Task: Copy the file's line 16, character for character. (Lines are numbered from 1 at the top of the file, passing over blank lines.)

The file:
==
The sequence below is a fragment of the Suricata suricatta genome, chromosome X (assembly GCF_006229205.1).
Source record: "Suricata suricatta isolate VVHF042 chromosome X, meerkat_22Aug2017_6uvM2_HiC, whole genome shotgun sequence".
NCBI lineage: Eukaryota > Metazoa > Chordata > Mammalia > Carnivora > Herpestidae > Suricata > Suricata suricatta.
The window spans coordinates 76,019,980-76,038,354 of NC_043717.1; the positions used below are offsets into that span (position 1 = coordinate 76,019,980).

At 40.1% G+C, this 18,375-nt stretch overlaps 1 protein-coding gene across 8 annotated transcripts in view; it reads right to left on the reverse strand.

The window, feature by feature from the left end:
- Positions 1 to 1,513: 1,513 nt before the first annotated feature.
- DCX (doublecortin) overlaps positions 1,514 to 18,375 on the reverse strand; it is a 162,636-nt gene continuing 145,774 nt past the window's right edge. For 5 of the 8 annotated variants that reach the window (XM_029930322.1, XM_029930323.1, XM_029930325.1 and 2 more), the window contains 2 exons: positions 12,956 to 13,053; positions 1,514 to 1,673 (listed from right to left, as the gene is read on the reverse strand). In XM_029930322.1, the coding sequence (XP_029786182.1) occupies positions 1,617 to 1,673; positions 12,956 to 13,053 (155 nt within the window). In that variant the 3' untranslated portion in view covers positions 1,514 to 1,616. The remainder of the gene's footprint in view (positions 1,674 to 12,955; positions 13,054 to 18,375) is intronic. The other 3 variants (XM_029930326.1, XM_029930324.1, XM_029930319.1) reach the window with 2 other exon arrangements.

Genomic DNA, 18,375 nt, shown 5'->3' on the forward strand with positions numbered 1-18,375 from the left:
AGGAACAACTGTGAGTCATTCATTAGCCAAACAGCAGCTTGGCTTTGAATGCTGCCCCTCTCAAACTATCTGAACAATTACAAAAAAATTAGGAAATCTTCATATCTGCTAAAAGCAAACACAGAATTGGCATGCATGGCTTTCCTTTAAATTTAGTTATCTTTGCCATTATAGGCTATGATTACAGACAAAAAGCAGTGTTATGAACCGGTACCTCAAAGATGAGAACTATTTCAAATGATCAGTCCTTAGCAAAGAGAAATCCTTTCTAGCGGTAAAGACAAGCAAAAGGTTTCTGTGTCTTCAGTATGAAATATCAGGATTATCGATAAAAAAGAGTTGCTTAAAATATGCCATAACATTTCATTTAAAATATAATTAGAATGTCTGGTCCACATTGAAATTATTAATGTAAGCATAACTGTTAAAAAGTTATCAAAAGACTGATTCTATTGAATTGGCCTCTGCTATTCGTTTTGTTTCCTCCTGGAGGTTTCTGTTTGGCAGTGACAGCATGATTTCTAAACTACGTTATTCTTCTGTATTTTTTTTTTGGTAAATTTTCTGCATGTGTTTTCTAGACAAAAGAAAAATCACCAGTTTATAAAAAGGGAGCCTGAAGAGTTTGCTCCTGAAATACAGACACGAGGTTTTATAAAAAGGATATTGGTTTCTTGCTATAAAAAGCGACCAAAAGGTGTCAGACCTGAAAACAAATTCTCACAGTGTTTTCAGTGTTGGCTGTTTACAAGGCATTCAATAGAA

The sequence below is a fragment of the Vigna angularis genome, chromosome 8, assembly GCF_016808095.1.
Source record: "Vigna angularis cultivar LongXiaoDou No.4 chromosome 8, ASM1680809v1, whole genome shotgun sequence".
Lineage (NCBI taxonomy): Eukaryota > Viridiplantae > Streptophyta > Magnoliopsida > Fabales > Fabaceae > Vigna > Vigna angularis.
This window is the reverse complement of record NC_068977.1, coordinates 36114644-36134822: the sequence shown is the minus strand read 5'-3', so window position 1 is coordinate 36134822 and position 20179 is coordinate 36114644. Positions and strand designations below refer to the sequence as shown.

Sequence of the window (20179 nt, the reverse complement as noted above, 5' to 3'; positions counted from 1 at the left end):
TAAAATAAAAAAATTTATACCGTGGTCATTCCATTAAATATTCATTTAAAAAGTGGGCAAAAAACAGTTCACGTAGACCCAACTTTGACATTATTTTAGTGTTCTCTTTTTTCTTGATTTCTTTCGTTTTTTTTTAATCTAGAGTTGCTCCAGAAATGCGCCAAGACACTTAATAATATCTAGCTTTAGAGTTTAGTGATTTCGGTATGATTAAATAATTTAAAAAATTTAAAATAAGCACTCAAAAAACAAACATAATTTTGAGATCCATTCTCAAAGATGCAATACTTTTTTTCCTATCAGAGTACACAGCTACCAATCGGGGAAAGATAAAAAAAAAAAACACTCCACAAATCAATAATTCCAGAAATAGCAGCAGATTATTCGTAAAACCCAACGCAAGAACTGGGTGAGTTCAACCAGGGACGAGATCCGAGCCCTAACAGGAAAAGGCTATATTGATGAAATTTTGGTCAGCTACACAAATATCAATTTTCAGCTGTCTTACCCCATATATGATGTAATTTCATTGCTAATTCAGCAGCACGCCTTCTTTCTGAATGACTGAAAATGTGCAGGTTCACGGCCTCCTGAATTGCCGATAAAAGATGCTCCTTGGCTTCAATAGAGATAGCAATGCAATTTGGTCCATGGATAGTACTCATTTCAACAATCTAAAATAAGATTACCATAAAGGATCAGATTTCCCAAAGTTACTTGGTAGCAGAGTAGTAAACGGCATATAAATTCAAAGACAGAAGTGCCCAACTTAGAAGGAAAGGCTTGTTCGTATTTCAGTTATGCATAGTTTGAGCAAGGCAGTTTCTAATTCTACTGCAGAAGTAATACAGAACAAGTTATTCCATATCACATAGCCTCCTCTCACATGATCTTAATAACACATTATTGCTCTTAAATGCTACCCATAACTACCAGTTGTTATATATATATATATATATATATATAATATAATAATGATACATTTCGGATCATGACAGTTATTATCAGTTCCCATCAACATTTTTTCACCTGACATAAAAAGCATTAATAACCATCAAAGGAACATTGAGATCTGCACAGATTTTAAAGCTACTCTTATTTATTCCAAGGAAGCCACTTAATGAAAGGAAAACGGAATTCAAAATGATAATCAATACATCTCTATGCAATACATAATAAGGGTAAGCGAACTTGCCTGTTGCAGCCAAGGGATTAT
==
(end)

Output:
TAAAATAAAAAAATTTATACCGTGGTCATTCCATTAAATATTCATTTAAAAAGTGGGCAAAAAACAGTTCACGTAGACCCAACTTTGACATTATTTTAGTGTTCTCTTTTTTCTTGATTTCTTTCGTTTTTTTTTAATCTAGAGTTGCTCCAGAAATGCGCCAAGACACTTAATAATATCTAGCTTTAGAGTTTAGTGATTTCGGTATGATTAAATAATTTAAAAAATTTAAAATAAGCACTCAAAAAACAAACATAATTTTGAGATCCATTCTCAAAGATGCAATACTTTTTTTCCTATCAGAGTACACAGCTACCAATCGGGGAAAGATAAAAAAAAAAAACACTCCACAAATCAATAATTCCAGAAATAGCAGCAGATTATTCGTAAAACCCAACGCAAGAACTGGGTGAGTTCAACCAGGGACGAGATCCGAGCCCTAACAGGAAAAGGCTATATTGATGAAATTTTGGTCAGCTACACAAATATCAATTTTCAGCTGTCTTACCCCATATATGATGTAATTTCATTGCTAATTCAGCAGCACGCCTTCTTTCTGAATGACTGAAAATGTGCAGGTTCACGGCCTCCTGAATTGCCGATAAAAGATGCTCCTTGGCTTCAATAGAGATAGCAATGCAATTTGGTCCATGGATAGTACTCATTTCAACAATCTAAAATAAGATTACCATAAAGGATCAGATTTCCCAAAGTTACTTGGTAGCAGAGTAGTAAACGGCATATAAATTCAAAGACAGAAGTGCCCAACTTAGAAGGAAAGGCTTGTTCGTATTTCAGTTATGCATAGTTTGAGCAAGGCAGTTTCTAATTCTACTGCAGAAGTAATACAGAACAAGTTATTCCATATCACATAGCCTCCTCTCACATGATCTTAATAACACATTATTGCTCTTAAATGCTACCCATAACTACCAGTTGTTATATATATATATATATATATATATAATATAATAATGATACATTTCGGATCATGACAGTTATTATCAGTTCCCATCAACATTTTTTCACCTGACATAAAAAGCATTAATAACCATCAAAGGAACATTGAGATCTGCACAGATTTTAAAGCTACTCTTATTTATTCCAAGGAAGCCACTTAATGAAAGGAAAACGGAATTCAAAATGATAATCAATACATCTCTATGCAATACATAATAAGGGTAAGCGAACTTGCCTGTTGCAGCCAAGGGATTAT